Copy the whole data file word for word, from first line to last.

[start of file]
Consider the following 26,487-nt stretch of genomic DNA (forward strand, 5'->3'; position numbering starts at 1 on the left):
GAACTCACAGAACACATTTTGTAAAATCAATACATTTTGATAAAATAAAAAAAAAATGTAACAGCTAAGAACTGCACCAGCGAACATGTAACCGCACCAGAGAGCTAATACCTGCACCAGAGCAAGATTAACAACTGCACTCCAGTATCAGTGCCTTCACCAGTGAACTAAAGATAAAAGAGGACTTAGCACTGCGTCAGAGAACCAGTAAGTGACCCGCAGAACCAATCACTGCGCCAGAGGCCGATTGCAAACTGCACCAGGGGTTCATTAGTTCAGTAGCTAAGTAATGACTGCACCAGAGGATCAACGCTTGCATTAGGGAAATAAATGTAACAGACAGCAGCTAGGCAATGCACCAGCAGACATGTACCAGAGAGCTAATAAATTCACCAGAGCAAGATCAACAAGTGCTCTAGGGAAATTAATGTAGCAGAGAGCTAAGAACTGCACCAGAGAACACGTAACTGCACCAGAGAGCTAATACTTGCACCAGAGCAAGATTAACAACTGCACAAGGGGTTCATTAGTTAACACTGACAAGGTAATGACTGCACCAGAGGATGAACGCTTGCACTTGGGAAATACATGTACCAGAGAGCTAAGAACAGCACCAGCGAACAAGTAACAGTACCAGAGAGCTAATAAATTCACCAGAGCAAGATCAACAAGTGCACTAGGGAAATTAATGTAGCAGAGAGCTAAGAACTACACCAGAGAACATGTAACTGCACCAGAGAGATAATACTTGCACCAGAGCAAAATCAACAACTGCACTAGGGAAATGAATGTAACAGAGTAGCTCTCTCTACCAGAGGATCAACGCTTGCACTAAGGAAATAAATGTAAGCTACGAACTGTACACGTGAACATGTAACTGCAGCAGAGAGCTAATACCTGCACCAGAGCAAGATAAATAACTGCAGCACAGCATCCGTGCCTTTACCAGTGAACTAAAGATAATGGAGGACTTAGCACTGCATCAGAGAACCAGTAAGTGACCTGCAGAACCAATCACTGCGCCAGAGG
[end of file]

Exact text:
Consider the following 26,487-nt stretch of genomic DNA (forward strand, 5'->3'; position numbering starts at 1 on the left):
GAACTCACAGAACACATTTTGTAAAATCAATACATTTTGATAAAATAAAAAAAAAATGTAACAGCTAAGAACTGCACCAGCGAACATGTAACCGCACCAGAGAGCTAATACCTGCACCAGAGCAAGATTAACAACTGCACTCCAGTATCAGTGCCTTCACCAGTGAACTAAAGATAAAAGAGGACTTAGCACTGCGTCAGAGAACCAGTAAGTGACCCGCAGAACCAATCACTGCGCCAGAGGCCGATTGCAAACTGCACCAGGGGTTCATTAGTTCAGTAGCTAAGTAATGACTGCACCAGAGGATCAACGCTTGCATTAGGGAAATAAATGTAACAGACAGCAGCTAGGCAATGCACCAGCAGACATGTACCAGAGAGCTAATAAATTCACCAGAGCAAGATCAACAAGTGCTCTAGGGAAATTAATGTAGCAGAGAGCTAAGAACTGCACCAGAGAACACGTAACTGCACCAGAGAGCTAATACTTGCACCAGAGCAAGATTAACAACTGCACAAGGGGTTCATTAGTTAACACTGACAAGGTAATGACTGCACCAGAGGATGAACGCTTGCACTTGGGAAATACATGTACCAGAGAGCTAAGAACAGCACCAGCGAACAAGTAACAGTACCAGAGAGCTAATAAATTCACCAGAGCAAGATCAACAAGTGCACTAGGGAAATTAATGTAGCAGAGAGCTAAGAACTACACCAGAGAACATGTAACTGCACCAGAGAGATAATACTTGCACCAGAGCAAAATCAACAACTGCACTAGGGAAATGAATGTAACAGAGTAGCTCTCTCTACCAGAGGATCAACGCTTGCACTAAGGAAATAAATGTAAGCTACGAACTGTACACGTGAACATGTAACTGCAGCAGAGAGCTAATACCTGCACCAGAGCAAGATAAATAACTGCAGCACAGCATCCGTGCCTTTACCAGTGAACTAAAGATAATGGAGGACTTAGCACTGCATCAGAGAACCAGTAAGTGACCTGCAGAACCAATCACTGCGCCAGAGG